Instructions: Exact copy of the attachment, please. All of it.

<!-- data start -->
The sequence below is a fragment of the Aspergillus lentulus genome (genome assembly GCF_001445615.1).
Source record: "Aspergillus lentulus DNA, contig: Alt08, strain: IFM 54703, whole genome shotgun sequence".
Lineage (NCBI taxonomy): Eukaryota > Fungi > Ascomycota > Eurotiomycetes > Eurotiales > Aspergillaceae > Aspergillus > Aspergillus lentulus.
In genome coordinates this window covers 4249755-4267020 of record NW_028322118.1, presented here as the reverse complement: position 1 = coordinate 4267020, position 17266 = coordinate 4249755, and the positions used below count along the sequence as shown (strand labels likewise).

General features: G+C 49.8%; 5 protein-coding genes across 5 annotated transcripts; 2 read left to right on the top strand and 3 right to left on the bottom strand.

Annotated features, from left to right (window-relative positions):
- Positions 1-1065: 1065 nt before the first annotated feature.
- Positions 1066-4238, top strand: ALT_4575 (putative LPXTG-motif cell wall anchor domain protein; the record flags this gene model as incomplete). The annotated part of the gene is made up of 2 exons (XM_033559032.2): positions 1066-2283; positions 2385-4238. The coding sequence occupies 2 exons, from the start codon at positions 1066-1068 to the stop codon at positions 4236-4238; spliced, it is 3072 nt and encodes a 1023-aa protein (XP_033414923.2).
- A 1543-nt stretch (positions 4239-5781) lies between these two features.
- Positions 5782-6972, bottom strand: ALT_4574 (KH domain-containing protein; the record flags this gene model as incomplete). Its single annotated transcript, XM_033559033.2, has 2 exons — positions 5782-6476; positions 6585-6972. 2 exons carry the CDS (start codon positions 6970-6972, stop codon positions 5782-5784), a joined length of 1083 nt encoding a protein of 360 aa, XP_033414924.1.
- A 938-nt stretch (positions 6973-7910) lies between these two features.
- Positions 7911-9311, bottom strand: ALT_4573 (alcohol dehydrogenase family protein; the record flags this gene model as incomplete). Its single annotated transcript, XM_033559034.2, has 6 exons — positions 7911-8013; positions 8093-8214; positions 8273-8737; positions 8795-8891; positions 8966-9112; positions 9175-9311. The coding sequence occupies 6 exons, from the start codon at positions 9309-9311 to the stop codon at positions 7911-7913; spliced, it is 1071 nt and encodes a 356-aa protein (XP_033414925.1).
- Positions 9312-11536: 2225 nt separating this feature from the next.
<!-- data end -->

The sequence below is a fragment of the Aspergillus lentulus genome (genome assembly GCF_001445615.1).
Source record: "Aspergillus lentulus DNA, contig: Alt08, strain: IFM 54703, whole genome shotgun sequence".
Lineage (NCBI taxonomy): Eukaryota > Fungi > Ascomycota > Eurotiomycetes > Eurotiales > Aspergillaceae > Aspergillus > Aspergillus lentulus.
In genome coordinates this window covers 4249755-4267020 of record NW_028322118.1, presented here as the reverse complement: position 1 = coordinate 4267020, position 17266 = coordinate 4249755, and the positions used below count along the sequence as shown (strand labels likewise).

General features: G+C 49.8%; 5 protein-coding genes across 5 annotated transcripts; 2 read left to right on the top strand and 3 right to left on the bottom strand.

Annotated features, from left to right (window-relative positions):
- Positions 1-1065: 1065 nt before the first annotated feature.
- Positions 1066-4238, top strand: ALT_4575 (putative LPXTG-motif cell wall anchor domain protein; the record flags this gene model as incomplete). The annotated part of the gene is made up of 2 exons (XM_033559032.2): positions 1066-2283; positions 2385-4238. The coding sequence occupies 2 exons, from the start codon at positions 1066-1068 to the stop codon at positions 4236-4238; spliced, it is 3072 nt and encodes a 1023-aa protein (XP_033414923.2).
- A 1543-nt stretch (positions 4239-5781) lies between these two features.
- Positions 5782-6972, bottom strand: ALT_4574 (KH domain-containing protein; the record flags this gene model as incomplete). Its single annotated transcript, XM_033559033.2, has 2 exons — positions 5782-6476; positions 6585-6972. 2 exons carry the CDS (start codon positions 6970-6972, stop codon positions 5782-5784), a joined length of 1083 nt encoding a protein of 360 aa, XP_033414924.1.
- A 938-nt stretch (positions 6973-7910) lies between these two features.
- Positions 7911-9311, bottom strand: ALT_4573 (alcohol dehydrogenase family protein; the record flags this gene model as incomplete). Its single annotated transcript, XM_033559034.2, has 6 exons — positions 7911-8013; positions 8093-8214; positions 8273-8737; positions 8795-8891; positions 8966-9112; positions 9175-9311. The coding sequence occupies 6 exons, from the start codon at positions 9309-9311 to the stop codon at positions 7911-7913; spliced, it is 1071 nt and encodes a 356-aa protein (XP_033414925.1).
- Positions 9312-11536: 2225 nt separating this feature from the next.